Beach Music

Beach Music

What is beach music all about? How popular is it? To know more about this music, read on.
Beach music refers to songs that are based on rhythm and blues which have emerged from different musical styles of the '40s, '50s, and the '60s. It is a regional form of music. Its styles vary right from big band swing instrumental music to jazz, and rock and roll. This type of music straddles fields like those of jump blues, boogie, rockabilly, and reggae.
Swing dance or a shag, also known as the Carolina shag, developed from the swing style of jazz music as early as in the 1920s. There are different swing dance communities having different local cultures. They define swing dance and the most-suited music accompaniment for it, in their own way. Carolina shag came up during the 1940s. It is associated with beach music. It is the official state dance of the northern and southern states of Carolina. Rhythmic music played in a medium or fast tempo characterizes this dance form.
Many believe that the concepts of beach music and shag dance highly influenced teenagers who came to vacation on the North Myrtle Beach in South Carolina. Before the Civil Rights Act came into existence, Whites were not allowed to listen to music by the Blacks. Even after racial discrimination was abolished, the custom continued in some places. Disapproving this prohibition, the youth took to bars and beaches to enjoy this type of music.
Lately, Beach music has started becoming a blend of rhythm and blues with funk, disco, gangsta rap, and hip-hop. However, most beach music fans prefer its older form. The older school has remained to be popular among beach music enthusiasts, owing to its tempo and beat.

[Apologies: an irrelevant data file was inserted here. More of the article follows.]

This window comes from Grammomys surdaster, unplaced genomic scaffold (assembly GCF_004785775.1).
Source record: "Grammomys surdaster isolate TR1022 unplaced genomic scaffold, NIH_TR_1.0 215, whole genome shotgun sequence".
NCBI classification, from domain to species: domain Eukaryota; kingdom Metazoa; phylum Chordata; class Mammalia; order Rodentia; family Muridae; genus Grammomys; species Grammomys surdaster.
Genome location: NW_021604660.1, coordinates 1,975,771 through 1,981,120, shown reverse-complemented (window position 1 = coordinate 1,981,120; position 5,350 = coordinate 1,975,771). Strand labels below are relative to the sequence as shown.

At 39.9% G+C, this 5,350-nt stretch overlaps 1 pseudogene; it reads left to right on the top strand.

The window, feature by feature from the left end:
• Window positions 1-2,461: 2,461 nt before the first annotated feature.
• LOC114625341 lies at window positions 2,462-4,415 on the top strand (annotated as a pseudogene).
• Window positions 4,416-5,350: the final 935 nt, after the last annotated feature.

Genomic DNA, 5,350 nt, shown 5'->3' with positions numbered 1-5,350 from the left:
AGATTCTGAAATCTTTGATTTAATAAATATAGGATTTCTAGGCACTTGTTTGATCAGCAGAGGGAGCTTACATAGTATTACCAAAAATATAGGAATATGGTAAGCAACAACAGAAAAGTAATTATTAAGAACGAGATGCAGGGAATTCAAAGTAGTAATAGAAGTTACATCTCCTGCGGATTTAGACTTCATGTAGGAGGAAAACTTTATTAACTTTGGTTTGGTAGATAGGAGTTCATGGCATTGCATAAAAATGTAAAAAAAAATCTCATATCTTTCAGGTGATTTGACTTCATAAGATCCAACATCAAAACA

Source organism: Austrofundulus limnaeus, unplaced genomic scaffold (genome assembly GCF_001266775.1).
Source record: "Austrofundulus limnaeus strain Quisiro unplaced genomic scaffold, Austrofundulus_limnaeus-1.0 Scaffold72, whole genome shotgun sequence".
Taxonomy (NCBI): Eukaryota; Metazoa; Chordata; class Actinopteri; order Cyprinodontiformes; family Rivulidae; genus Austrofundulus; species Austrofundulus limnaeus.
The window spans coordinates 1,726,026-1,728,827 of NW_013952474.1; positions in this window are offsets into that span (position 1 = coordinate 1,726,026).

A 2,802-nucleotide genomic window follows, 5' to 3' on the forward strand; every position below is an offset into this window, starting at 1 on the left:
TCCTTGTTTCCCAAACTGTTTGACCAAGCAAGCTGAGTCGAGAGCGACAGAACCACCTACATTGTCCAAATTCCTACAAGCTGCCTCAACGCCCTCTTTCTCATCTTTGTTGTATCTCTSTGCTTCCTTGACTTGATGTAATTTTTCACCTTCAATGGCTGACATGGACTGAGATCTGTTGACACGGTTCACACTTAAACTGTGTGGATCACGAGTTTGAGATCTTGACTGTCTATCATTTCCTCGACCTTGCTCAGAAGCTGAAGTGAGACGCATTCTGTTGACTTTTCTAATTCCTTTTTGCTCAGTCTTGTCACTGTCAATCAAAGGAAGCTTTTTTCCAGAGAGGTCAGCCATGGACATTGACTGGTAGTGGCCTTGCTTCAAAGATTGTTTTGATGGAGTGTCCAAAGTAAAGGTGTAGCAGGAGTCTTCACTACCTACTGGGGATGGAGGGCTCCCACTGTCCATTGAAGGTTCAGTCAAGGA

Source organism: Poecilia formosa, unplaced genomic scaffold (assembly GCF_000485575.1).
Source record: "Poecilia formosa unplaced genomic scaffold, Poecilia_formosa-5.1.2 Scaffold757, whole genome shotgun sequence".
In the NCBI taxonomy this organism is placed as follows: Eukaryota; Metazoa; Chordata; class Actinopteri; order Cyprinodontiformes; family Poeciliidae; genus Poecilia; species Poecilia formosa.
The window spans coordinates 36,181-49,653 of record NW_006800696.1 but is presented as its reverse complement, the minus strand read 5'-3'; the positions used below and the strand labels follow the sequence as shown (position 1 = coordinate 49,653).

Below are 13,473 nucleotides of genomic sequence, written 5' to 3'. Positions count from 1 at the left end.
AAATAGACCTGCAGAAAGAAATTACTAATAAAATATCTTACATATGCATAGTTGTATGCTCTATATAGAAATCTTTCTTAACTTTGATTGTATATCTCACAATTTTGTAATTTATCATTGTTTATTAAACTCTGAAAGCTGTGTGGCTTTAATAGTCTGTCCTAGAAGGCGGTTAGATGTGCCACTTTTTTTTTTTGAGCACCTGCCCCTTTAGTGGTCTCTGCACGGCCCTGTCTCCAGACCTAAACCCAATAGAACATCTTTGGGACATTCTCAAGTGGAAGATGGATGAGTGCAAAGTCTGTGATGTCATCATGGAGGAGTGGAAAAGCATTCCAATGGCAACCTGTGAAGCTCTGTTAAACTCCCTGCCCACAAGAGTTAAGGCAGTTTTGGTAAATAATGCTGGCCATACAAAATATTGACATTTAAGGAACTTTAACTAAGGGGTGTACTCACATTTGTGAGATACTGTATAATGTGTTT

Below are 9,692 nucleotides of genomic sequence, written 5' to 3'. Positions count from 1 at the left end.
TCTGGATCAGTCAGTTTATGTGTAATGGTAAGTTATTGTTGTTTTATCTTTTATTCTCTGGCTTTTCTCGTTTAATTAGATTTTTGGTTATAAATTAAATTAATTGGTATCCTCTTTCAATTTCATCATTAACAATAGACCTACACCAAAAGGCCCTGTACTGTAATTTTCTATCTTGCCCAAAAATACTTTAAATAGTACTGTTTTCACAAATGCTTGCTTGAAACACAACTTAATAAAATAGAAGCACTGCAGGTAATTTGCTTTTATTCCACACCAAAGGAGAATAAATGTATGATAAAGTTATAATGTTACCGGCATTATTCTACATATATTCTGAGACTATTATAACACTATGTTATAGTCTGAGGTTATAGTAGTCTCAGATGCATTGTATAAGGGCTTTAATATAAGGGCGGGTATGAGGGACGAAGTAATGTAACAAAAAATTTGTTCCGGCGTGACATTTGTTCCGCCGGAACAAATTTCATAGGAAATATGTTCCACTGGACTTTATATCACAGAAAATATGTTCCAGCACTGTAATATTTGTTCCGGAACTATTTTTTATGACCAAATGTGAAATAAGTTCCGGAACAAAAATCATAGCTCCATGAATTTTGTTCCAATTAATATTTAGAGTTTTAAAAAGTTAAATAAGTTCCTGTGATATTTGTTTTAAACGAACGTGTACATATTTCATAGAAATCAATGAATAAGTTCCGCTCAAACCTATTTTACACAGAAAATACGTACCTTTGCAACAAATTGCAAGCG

In its initial years, Artie Shaw, Ruth Brown, and Little Willie John made beach music popular. Groups like The Four Tops, The Coasters, The Tams, and The 5 Royales contributed to the rising popularity of this music during its early days. Many of their numbers topped the music charts of their time. During the sixties and the seventies, beach bands came up. The Tassels, The Attractions, and The Embers were some of them. For some years from then, the mass appeal for this music reduced. But an organization called The Society of Stranders gave a boost to beach music to regain its popularity. Many music groups evolved during this time. Some young artists joined the group of those in beach music. Radio stations began to air beach music.
Since 1981, this music has received further impetus due to various beach music shows and award functions that are organized throughout the year. It started with John Aragona, an entrepreneur from Virginia who hosted the Beach Music Awards for the very first time in Myrtle Beach. Today, the Southeastern music industry of the United States produces many beach music numbers. The relation of beach music with shag dance has led many to closely associate this music with the dance form. It has resulted in this music being referred to as 'shag music'. 'Sixty Minute Man' by the Dominoes, 'I Love Beach Music' by the Embers, 'My Girl' by Temptations and the Fantastic Shakers' 'Myrtle Beach Days' are some of the chartbusters.
After going through its share of good and bad days, beach music continues to be popular with a large section of music lovers. The next time you are out on a beach, have a great time swaying to some foot-tapping beach music numbers.
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